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This essay is a very belated response to a " part 1 " published in February 2015. The gist of that essay was a response to a corre...

Thursday, July 17, 2008


I'm currently playing around with the notion that all literary genres as we now know them could be extrapolated as coming from three major parent-genres that have theoretically existed since mankind first started telling stories.

This is on balance a heuristic assumption as none of us can know that much about the ways in which early humans developed his first version of what we now call "art/literature." But though the assumption's unproveable, it's not necessarily false.

The three parent-genres would then be:

THE TALE OF HORROR, where the star is the "Monster" who wins out by killing or otherwise defeating the human protagonist

THE TALE OF ADVENTURE, where the star is the Hero, who is presented as being capable of killing the monster even if he goes down the grave with the beastie (Beowulf).

THE TALE OF COMEDY, where the star is the Fool, who has none of the hero's fortitude but somehow, usually via dumb luck provided by the storyteller, manages to survive and win over monstrous threats with much the same outcome as the hero, except for the dying-in-battle thing.

An argument for these forms' history from antiquity to the present is not doable at this time, nor do I plan any time soon to address why I view some of the genres we now know (the "romance," the "drama") as being somewhat less antique. But here's the thought that struck me recently:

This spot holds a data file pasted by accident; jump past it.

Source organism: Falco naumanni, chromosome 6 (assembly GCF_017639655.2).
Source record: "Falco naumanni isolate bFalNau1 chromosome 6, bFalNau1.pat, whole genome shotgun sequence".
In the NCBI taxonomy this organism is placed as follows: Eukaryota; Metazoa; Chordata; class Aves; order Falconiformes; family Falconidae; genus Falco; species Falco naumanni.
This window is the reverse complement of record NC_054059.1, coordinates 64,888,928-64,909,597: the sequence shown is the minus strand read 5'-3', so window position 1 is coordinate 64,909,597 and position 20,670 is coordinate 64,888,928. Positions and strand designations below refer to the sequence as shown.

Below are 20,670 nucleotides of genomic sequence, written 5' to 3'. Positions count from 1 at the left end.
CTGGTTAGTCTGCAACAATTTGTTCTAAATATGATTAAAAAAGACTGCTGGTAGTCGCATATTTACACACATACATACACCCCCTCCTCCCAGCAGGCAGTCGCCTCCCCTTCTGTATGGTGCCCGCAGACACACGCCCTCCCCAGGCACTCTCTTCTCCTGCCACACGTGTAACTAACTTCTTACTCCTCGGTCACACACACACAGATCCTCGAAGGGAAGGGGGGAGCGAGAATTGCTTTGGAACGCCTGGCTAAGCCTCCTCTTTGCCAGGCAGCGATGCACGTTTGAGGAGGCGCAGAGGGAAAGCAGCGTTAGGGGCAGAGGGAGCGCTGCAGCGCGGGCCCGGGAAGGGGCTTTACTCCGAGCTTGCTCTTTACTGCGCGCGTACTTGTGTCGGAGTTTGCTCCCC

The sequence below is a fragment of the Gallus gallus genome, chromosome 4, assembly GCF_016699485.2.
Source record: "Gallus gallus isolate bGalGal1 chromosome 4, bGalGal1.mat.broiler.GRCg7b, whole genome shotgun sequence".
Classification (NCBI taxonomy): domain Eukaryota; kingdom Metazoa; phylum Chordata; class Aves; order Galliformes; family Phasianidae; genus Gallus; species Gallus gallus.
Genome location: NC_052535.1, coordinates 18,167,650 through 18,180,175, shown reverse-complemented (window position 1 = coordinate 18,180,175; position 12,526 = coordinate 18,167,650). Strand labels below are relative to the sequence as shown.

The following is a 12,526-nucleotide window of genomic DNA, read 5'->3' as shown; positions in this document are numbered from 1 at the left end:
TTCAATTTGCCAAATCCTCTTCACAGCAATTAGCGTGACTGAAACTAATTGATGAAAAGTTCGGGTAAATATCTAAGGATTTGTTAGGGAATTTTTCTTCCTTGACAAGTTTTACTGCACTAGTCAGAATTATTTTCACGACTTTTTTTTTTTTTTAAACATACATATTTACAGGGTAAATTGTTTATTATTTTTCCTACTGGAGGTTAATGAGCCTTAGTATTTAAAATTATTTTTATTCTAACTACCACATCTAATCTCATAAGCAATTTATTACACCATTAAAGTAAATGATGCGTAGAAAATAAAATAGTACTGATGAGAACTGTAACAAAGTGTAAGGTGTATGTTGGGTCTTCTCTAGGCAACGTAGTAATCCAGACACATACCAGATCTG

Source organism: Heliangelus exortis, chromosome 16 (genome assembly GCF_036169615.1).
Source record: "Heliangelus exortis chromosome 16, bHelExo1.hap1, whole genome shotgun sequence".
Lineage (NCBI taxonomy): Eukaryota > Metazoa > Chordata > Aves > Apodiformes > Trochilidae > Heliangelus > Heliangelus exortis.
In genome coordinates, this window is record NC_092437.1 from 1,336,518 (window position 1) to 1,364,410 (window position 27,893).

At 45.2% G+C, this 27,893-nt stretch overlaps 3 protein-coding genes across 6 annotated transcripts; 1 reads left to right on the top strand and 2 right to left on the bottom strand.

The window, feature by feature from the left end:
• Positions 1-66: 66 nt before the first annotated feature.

As long as the monster of the horror-tale remains just that-- the thing that either "gets you" or at least comes so close that you still feel "got"-- there's not much similarity to the other two parent-genres.

However, when modern serial stories are built around the figure of the monster as a quasi-hero, the writer has to resort to an awful lot of Incredible Good Luck to keep the monster from slaughtering all the sympathetic characters in sight, and keep him somehow focused only on victimizing muggers and rapists (a popular trope of comics and film in the 1970s).

This Incredible Good Luck actually has the effect of making the Serial Monster less of a hero and more like the Serial Fool, whose favorable destiny is carefully rigged by the author.

The Serial Hero also may have Incredible Good Luck at times, but in theory the author is supposed to set things up so that it at least LOOKS like the hero has won through grit and determination, and not by any deus ex machina of his creator.

More on this line of thought later.

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